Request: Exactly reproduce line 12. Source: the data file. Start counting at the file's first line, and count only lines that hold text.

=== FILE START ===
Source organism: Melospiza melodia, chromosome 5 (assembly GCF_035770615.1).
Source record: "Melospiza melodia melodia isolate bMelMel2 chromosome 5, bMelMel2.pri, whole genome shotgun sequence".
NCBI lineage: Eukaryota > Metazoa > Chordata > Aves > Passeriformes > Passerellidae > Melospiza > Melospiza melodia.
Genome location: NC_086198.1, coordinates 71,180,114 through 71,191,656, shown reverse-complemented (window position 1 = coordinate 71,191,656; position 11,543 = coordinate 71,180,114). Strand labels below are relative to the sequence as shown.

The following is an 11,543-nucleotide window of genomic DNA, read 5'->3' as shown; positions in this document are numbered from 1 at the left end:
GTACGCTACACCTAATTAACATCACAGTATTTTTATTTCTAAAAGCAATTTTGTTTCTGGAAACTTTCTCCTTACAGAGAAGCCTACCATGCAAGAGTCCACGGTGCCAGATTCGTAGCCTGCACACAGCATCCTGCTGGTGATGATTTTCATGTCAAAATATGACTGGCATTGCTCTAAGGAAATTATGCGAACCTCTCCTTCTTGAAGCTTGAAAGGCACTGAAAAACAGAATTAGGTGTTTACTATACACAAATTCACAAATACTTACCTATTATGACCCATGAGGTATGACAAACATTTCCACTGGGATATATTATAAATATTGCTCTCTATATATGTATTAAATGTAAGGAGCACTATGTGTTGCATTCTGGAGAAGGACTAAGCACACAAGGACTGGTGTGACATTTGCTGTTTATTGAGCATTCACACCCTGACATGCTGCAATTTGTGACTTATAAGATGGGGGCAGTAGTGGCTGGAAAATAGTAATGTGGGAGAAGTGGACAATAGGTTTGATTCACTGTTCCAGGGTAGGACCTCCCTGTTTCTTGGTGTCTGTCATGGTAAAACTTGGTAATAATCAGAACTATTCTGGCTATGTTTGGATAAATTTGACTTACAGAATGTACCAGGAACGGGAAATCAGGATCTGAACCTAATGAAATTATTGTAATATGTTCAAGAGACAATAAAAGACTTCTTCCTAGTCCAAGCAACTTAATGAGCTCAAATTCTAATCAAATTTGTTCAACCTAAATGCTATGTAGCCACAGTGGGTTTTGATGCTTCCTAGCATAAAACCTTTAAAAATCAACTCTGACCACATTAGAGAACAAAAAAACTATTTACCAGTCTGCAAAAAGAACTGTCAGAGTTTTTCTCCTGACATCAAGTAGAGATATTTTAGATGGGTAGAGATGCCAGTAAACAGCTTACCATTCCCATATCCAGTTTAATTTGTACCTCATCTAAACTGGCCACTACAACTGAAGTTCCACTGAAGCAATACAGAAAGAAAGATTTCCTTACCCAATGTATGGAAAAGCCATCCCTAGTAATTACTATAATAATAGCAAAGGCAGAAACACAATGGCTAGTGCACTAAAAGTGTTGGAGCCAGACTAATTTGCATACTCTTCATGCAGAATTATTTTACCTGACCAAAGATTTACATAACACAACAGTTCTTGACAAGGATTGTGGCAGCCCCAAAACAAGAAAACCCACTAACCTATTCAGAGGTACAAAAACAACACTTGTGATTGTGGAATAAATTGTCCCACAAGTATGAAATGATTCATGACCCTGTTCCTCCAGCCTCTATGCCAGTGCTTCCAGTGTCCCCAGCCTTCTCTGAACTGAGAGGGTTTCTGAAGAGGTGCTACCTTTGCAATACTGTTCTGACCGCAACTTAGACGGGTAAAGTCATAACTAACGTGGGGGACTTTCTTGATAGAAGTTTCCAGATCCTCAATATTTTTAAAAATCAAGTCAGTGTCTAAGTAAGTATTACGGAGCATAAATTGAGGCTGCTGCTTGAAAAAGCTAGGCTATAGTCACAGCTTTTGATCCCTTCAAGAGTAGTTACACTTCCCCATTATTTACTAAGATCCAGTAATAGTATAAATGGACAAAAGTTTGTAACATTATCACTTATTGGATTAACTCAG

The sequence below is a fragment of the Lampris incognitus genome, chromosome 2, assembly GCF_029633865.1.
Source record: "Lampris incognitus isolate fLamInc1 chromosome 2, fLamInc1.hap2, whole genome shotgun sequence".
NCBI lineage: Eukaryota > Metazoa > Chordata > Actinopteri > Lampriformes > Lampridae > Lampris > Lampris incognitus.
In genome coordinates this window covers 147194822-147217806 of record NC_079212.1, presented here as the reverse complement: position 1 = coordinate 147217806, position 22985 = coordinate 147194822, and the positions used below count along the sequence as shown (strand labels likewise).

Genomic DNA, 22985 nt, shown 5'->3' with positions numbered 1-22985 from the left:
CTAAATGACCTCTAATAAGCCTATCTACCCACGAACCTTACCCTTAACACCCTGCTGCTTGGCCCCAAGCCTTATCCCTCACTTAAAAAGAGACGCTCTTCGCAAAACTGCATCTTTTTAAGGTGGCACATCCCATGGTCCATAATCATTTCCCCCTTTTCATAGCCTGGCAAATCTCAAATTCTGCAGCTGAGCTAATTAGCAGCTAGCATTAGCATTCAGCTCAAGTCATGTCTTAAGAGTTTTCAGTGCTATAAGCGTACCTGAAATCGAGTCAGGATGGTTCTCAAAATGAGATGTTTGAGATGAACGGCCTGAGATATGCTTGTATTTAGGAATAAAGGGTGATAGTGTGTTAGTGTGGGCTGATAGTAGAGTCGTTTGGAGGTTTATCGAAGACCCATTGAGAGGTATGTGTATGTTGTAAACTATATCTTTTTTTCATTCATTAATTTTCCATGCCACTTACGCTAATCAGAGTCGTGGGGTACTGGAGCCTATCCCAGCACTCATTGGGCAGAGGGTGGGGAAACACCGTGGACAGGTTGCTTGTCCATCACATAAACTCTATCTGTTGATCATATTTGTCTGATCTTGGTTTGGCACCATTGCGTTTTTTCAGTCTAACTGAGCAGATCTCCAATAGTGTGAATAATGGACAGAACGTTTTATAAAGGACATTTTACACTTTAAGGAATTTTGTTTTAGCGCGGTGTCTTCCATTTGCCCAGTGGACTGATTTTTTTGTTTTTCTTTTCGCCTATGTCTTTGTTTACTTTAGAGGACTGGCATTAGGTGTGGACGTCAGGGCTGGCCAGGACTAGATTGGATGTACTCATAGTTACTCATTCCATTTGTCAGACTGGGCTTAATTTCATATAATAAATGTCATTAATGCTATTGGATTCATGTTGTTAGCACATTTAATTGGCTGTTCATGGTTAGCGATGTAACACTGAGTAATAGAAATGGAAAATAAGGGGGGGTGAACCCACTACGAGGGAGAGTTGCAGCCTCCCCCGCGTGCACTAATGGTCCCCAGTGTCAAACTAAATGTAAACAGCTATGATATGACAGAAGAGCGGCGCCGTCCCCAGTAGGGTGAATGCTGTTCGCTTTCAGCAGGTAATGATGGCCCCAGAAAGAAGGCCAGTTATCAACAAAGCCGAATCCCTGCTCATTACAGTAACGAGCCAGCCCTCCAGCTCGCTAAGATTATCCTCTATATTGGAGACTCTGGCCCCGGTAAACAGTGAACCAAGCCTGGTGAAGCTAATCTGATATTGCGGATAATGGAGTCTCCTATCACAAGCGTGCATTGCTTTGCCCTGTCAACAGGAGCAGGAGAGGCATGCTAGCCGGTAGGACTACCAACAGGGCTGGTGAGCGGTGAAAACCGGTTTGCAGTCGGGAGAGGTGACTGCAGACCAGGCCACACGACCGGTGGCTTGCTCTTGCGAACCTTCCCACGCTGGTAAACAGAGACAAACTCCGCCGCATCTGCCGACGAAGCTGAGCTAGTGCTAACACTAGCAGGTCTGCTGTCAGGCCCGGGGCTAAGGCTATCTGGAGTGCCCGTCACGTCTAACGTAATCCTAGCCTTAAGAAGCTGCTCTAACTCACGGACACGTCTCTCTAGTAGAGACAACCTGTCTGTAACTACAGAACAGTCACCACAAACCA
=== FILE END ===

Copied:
CTAAATGACCTCTAATAAGCCTATCTACCCACGAACCTTACCCTTAACACCCTGCTGCTTGGCCCCAAGCCTTATCCCTCACTTAAAAAGAGACGCTCTTCGCAAAACTGCATCTTTTTAAGGTGGCACATCCCATGGTCCATAATCATTTCCCCCTTTTCATAGCCTGGCAAATCTCAAATTCTGCAGCTGAGCTAATTAGCAGCTAGCATTAGCATTCAGCTCAAGTCATGTCTTAAGAGTTTTCAGTGCTATAAGCGTACCTGAAATCGAGTCAGGATGGTTCTCAAAATGAGATGTTTGAGATGAACGGCCTGAGATATGCTTGTATTTAGGAATAAAGGGTGATAGTGTGTTAGTGTGGGCTGATAGTAGAGTCGTTTGGAGGTTTATCGAAGACCCATTGAGAGGTATGTGTATGTTGTAAACTATATCTTTTTTTCATTCATTAATTTTCCATGCCACTTACGCTAATCAGAGTCGTGGGGTACTGGAGCCTATCCCAGCACTCATTGGGCAGAGGGTGGGGAAACACCGTGGACAGGTTGCTTGTCCATCACATAAACTCTATCTGTTGATCATATTTGTCTGATCTTGGTTTGGCACCATTGCGTTTTTTCAGTCTAACTGAGCAGATCTCCAATAGTGTGAATAATGGACAGAACGTTTTATAAAGGACATTTTACACTTTAAGGAATTTTGTTTTAGCGCGGTGTCTTCCATTTGCCCAGTGGACTGATTTTTTTGTTTTTCTTTTCGCCTATGTCTTTGTTTACTTTAGAGGACTGGCATTAGGTGTGGACGTCAGGGCTGGCCAGGACTAGATTGGATGTACTCATAGTTACTCATTCCATTTGTCAGACTGGGCTTAATTTCATATAATAAATGTCATTAATGCTATTGGATTCATGTTGTTAGCACATTTAATTGGCTGTTCATGGTTAGCGATGTAACACTGAGTAATAGAAATGGAAAATAAGGGGGGGTGAACCCACTACGAGGGAGAGTTGCAGCCTCCCCCGCGTGCACTAATGGTCCCCAGTGTCAAACTAAATGTAAACAGCTATGATATGACAGAAGAGCGGCGCCGTCCCCAGTAGGGTGAATGCTGTTCGCTTTCAGCAGGTAATGATGGCCCCAGAAAGAAGGCCAGTTATCAACAAAGCCGAATCCCTGCTCATTACAGTAACGAGCCAGCCCTCCAGCTCGCTAAGATTATCCTCTATATTGGAGACTCTGGCCCCGGTAAACAGTGAACCAAGCCTGGTGAAGCTAATCTGATATTGCGGATAATGGAGTCTCCTATCACAAGCGTGCATTGCTTTGCCCTGTCAACAGGAGCAGGAGAGGCATGCTAGCCGGTAGGACTACCAACAGGGCTGGTGAGCGGTGAAAACCGGTTTGCAGTCGGGAGAGGTGACTGCAGACCAGGCCACACGACCGGTGGCTTGCTCTTGCGAACCTTCCCACGCTGGTAAACAGAGACAAACTCCGCCGCATCTGCCGACGAAGCTGAGCTAGTGCTAACACTAGCAGGTCTGCTGTCAGGCCCGGGGCTAAGGCTATCTGGAGTGCCCGTCACGTCTAACGTAATCCTAGCCTTAAGAAGCTGCTCTAACTCACGGACACGTCTCTCTAGTAGAGACAACCTGTCTGTAACTACAGAACAGTCACCACAAACCA